General Question

Rarebear's avatar

Do Sanders supporters around here hate Senator Warren now that she has endorsed Secretary Clinton?

Asked by Rarebear (25159points) June 11th, 2016 from iPhone

There is vitriol on Twitter.

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60 Answers

syz's avatar

Nope.

Seek's avatar

I don’t know how I feel about that specifically yet. It is unexpected.

The whole fiasco is depressing and disappointing.

dappled_leaves's avatar

Nope. I won’t even hate her if she becomes Clinton’s running mate (which that Rachel Maddow interview seemed to indicate might eventually happen).

It was inevitable that Warren would endorse whoever became the Democratic candidate. It’s the right thing to do for her, for the party, and for the country.

elbanditoroso's avatar

Twitter is not exactly known for well-thought-out analysis and temperate political discussion.

There was an interesting discussion on NPR yesterday about just exactly this. Basically Clinton does not ALL the Sanders supporters; just enough. Many Sanders supporters are fair-weather supporters anyway and only got involved because of his novelty. They may not vote for Clinton, but they definitely won’t vote for Trump, so that’s not a bad outcome for Clinton. Half a loaf is better than none.

But on a higher level – if your political leaning is based on hate…. then I’m not sure your vote is valuable.

DoNotKnowMuch's avatar

She’s my senator. I voted for her. She was a huge disappointment when she didn’t endorse Sanders. She lost a ton of people around that time. The huge backlash happened on the morning after the MA primary. We felt a bit betrayed.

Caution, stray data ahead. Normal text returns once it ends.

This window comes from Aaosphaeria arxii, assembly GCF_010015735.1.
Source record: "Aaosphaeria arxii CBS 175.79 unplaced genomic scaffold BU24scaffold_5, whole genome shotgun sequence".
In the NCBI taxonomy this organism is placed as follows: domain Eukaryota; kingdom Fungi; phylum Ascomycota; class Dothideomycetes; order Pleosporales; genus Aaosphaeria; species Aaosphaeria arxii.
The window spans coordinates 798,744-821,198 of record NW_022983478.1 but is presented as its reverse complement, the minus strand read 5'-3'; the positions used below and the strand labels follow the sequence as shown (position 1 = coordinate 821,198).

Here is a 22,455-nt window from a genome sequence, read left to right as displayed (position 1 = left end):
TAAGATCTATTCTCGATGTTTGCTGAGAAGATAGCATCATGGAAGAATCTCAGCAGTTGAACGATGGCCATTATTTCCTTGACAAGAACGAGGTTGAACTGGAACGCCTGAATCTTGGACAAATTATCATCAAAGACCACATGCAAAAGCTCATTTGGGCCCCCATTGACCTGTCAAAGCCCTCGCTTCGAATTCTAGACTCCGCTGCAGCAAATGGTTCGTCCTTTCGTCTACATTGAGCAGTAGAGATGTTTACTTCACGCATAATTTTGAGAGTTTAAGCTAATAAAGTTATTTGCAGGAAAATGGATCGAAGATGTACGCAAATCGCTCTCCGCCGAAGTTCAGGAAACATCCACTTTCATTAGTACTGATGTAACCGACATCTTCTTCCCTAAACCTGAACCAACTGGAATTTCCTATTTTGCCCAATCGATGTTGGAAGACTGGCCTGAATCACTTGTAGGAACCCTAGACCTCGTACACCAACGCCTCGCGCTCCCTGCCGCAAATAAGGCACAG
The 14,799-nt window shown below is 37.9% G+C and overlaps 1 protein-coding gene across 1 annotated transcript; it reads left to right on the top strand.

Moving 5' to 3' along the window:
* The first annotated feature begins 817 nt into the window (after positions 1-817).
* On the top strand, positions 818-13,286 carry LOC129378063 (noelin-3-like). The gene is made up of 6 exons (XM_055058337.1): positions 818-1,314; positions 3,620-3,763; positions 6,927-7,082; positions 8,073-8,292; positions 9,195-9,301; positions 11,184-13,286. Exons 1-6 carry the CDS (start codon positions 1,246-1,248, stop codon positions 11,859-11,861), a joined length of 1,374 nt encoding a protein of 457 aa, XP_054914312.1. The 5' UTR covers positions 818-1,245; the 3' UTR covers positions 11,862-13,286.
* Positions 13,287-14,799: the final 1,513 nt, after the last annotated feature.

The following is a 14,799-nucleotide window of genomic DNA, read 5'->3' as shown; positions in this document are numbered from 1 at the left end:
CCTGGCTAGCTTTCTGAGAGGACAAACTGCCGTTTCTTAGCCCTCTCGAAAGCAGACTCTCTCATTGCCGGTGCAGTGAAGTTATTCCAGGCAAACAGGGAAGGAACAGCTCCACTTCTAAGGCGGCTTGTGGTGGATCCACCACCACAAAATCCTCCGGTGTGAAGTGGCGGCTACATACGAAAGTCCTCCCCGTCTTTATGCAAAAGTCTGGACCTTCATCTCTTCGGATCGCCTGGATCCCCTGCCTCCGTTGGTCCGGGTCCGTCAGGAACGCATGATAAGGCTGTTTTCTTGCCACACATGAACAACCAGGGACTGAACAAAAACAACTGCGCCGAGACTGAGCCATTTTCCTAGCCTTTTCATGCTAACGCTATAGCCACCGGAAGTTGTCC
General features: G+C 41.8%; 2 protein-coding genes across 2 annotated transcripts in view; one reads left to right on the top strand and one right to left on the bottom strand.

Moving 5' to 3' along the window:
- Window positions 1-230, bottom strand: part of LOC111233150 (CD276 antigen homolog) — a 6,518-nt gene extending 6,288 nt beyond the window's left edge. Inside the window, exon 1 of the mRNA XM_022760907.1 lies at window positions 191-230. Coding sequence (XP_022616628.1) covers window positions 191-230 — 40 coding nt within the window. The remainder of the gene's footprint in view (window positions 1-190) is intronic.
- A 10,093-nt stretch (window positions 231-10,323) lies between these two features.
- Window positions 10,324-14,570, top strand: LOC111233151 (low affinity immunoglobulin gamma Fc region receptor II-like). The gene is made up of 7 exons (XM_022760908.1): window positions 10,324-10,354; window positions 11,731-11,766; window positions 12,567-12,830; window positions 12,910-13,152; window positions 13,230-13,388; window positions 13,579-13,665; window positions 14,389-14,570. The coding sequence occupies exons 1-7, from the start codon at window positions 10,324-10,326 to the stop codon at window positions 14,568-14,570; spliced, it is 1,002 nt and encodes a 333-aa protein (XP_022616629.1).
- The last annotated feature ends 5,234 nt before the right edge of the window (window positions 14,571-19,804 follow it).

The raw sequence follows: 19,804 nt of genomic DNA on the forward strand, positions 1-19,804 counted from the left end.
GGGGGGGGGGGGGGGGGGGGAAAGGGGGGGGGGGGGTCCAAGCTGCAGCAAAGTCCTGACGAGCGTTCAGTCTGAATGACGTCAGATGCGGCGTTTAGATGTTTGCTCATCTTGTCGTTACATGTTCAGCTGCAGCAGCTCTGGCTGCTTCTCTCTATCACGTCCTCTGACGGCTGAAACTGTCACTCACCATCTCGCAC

But the fact that she has now come out to enthusiastically endorse Clinton is too much. We know what she has to say about Clinton. And Warren’s priorities and positions correlate so much with Sanders, her silence was betrayal. Her endorsement is really ridiculous.

I don’t hate her. I just don’t support her, and I have lost a ton of respect for her.

Rarebear's avatar

So I take it you won’t vote for her the next time around when she runs again (assuming she’s not picked for VEEP which I don’t think she will be)?

ragingloli's avatar

“You either die a hero, or you live long enough to see yourself become the villain.”

DoNotKnowMuch's avatar

@Rarebear: “So I take it you won’t vote for her the next time around when she runs again”

If she has a challenger who is progressive, I will certainly vote for the other candidate. Absolutely.

johnpowell's avatar

I really liked Sanders and really love Warren. No real need to hate. I like Clinton too.

Reminds me of “Democrats fall in love and Republicans fall in line.”

Not sure if this has ever been truer.

Call_Me_Jay's avatar

Betrayal! HUGE backlash!

Tens and dozens of people ARE OUTRAGED that Warren will not be actively campaigning for Trump!

DoNotKnowMuch's avatar

^ You appear to have a very difficult time following the plot.

filmfann's avatar

I am Facebook friends with a couple Bernieites who have posted their complete disgust with Senator Warren.

Rarebear's avatar

Thanks everybody.